Morphological identification of primary settlers and post-larvae of three mussel species from the coast of South Africa
AbstractThe study of mussel settlement and recruitment requires the ability to identify the larvae of co-existing species. On the south coast of South Africa, an introduced (Mytilus galloprovincialis) and two indigenous (Choromytilus meridionalis and Perna perna) mussel species co-exist and compete for space. One of the indigenous species (P. perna) is invasive elsewhere. We provide discriminating features of their settlers based on post-larval shell morphology and hinge structure. Early post-larvae of P. perna can be identified by shell markings and shape. Small post-larvae of M. galloprovincialis and C. meridionalis are difficult to separate, but this can be done based on the proportions of the shell; larger post-larvae of M. galloprovincialis have diagnostic hair-like structures on the dissoconch. Detailed descriptions are provided that allow unambiguous identification of each species at sizes from 330 µm to 5 mm.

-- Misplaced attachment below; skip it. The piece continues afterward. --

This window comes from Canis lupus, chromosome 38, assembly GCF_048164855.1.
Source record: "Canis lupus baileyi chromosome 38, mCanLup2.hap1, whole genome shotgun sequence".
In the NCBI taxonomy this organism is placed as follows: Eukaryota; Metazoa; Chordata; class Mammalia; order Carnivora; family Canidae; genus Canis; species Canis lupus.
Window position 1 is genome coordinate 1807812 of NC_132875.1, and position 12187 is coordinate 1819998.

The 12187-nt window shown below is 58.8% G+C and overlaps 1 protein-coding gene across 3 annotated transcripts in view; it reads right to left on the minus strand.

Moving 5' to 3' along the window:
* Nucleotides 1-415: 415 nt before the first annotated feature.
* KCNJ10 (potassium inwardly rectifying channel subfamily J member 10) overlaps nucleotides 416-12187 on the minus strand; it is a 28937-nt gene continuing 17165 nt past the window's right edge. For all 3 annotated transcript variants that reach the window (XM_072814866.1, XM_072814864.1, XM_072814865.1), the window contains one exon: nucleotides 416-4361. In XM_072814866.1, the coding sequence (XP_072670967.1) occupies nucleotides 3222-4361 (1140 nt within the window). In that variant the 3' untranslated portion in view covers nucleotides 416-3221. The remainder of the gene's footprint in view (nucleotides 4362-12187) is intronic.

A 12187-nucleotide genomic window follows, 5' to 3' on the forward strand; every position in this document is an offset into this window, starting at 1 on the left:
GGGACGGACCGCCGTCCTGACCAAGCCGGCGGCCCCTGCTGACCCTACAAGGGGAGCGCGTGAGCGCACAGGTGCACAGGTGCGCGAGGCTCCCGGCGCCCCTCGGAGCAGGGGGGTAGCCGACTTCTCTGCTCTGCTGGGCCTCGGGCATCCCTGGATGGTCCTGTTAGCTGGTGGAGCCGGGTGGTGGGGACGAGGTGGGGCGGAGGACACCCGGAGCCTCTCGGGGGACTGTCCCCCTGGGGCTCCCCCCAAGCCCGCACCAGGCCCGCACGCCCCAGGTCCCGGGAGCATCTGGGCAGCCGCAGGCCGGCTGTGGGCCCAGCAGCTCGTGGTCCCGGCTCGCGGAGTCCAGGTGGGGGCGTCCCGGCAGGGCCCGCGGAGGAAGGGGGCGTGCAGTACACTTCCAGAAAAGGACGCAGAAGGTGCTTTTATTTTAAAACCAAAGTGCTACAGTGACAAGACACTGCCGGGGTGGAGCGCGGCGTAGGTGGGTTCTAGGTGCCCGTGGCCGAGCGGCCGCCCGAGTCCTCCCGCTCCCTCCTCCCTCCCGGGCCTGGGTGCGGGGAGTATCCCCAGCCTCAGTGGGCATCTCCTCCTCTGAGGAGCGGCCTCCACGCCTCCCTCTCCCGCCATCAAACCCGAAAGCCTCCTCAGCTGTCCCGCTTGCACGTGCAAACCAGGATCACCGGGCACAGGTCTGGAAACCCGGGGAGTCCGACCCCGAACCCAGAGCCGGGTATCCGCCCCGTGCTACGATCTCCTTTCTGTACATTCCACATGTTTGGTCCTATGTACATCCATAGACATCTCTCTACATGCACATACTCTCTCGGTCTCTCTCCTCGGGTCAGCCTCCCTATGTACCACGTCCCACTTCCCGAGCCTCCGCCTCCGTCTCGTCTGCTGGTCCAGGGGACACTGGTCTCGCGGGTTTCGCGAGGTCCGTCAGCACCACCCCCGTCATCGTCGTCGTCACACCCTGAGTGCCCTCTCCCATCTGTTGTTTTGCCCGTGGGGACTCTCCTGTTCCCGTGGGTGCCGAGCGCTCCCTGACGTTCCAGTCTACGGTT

Keywords: Choromytilus meridionalis, larval shell morphology, morphometrics, mussel settlement, Mytilus galloprovincialis, Perna perna
African Journal of Marine Science 2008, 30(2): 233–240